As the police get involved, fingers are pointed and alibis are suspected. Whodunit?

And … I am not going to tell you anymore, because you should enjoy every twist and turn in this page-turner. In true grip lit fashion, author Lapena’s razor sharp writing will lead you to suspect one character, then another, then back to the first, and you’ll probably be wrong about all of them.

It is also a contemporary story that involves several provocative issues, such as the moral responsibility of parents, the pressure on new mothers to be perfect, the role of technology in solving a mystery.

If you are like me and love diving into a heart-pounding frenzy of a psychological thriller, you will love The Couple Next Door.

 

One of my lucky readers will receive a copy of The Couple Next Door. Please leave a comment below and a winner will be randomly selected. USA addresses only, please.

 

I received a copy of The Couple Next Door from Viking for an honest review, which is the only kind of review I write.

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Eight Great Books About Dogs

 

Eight Great Books About DogsHere it is, late August. Hazy hot and humid seesaws with crisp and cool, a sign that summer is tapping fall on the shoulder, the annual game of tag you’re it.

The dog days of summer, they are. Nightfall comes earlier now. The evening performance of the cicada orchestra is unfailingly on time. Local blueberries are no longer in season; once plump and juicy, they are now unpleasantly sour and soon will be gone until next year.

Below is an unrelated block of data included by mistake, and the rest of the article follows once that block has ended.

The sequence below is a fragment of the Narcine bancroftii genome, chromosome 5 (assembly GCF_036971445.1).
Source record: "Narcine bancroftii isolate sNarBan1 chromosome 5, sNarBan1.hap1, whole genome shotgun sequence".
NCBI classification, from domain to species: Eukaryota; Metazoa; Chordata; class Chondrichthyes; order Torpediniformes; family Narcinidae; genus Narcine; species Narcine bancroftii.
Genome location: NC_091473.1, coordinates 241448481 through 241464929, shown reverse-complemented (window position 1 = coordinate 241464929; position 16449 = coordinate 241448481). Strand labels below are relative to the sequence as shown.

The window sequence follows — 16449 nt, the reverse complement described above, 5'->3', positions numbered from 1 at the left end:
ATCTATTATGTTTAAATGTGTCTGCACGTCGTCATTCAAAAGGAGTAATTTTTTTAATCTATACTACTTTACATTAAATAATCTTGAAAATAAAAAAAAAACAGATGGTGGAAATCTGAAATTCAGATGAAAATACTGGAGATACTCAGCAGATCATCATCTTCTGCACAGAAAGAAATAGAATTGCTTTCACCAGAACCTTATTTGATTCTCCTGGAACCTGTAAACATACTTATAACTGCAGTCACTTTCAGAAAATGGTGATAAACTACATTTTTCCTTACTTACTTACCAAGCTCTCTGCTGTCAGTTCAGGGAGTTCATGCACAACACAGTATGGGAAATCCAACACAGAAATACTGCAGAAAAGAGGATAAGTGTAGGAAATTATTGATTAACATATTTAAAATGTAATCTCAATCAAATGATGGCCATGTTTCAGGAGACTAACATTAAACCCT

If it sounds like I’m in an end-of-summer funk, it’s true.

But dog days remind me of dogs, and that cheers me up. If you love dogs, and even if you think you don’t and might be persuaded to, here are some really good books about canines you might want to try.

Warning: weeping may happen.

The Art of Racing in the Rain, Garth Stein

In a flashback, Enzo the dog reflects upon the ten years of his life with Denny, a semi-professional race car driver, Denny’s wife Eve, and their baby daughter Zoe. Since Enzo believes he will come back in his next life at a human, he is a keen observer of the human condition. No lie, you will be a soggy mess at the end.

The Dogs of Babel, Carolyn Parkhurst

How many times I’ve wondered what my dog would say if it could talk. When Paul’s wife Lexy dies in an accident, Lorelei, a Rhodesian Ridgeback dog, is the only witness. Grief-stricken and haunted with questions, Paul attempts to teach Lorelei to talk so that she can communicate what happened. You will tear up for humans and dogs alike.

Marley and Me: Life and Love with the World’s Worst Dog, John Grogan

The subtitle clues you in about Marley, a big galumph of a dog whose antics and foibles take over the lives of John and Jenny. Equal parts humor and pathos, this book will delight anyone who has seen both the worst and the best in their dogs and loves them just the same. On a scale of 1 to 10 on the Cry-o-meter: off the scale.